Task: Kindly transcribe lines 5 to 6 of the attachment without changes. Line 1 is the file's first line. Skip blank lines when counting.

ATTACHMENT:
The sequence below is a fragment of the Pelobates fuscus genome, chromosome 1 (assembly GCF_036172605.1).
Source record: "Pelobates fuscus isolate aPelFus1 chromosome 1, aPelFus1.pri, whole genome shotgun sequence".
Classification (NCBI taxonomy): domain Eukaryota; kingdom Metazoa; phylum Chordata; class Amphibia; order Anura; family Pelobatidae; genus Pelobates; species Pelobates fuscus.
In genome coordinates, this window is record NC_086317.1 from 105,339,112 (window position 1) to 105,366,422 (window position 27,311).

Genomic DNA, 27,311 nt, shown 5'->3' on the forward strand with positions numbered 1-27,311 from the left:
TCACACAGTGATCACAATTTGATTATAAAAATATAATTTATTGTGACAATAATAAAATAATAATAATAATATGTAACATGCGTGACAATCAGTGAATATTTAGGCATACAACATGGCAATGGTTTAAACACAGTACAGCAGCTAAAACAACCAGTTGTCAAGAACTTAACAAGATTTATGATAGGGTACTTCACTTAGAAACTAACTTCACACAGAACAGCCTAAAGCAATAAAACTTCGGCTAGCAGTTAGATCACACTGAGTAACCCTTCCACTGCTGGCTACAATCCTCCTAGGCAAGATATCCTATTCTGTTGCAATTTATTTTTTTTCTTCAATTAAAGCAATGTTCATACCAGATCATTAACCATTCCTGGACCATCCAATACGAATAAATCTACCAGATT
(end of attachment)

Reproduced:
Genomic DNA, 27,311 nt, shown 5'->3' on the forward strand with positions numbered 1-27,311 from the left:
TCACACAGTGATCACAATTTGATTATAAAAATATAATTTATTGTGACAATAATAAAATAATAATAATAATATGTAACATGCGTGACAATCAGTGAATATTTAGGCATACAACATGGCAATGGTTTAAACACAGTACAGCAGCTAAAACAACCAGTTGTCAAGAACTTAACAAGATTTATGATAGGGTACTTCACTTAGAAACTAACTTCACACAGAACAGCCTAAAGCAATAAAACTTCGGCTAGCAGTTAGATCACACTGAGTAACCCTTCCACTGCTGGCTACAATCCTCCTAGGCAAGATATCCTATTCTGTTGCAATTTATTTTTTTTCTTCAATTAAAGCAATGTTCATACCAGATCATTAACCATTCCTGGACCATCCAATACGAATAAATCTACCAGATT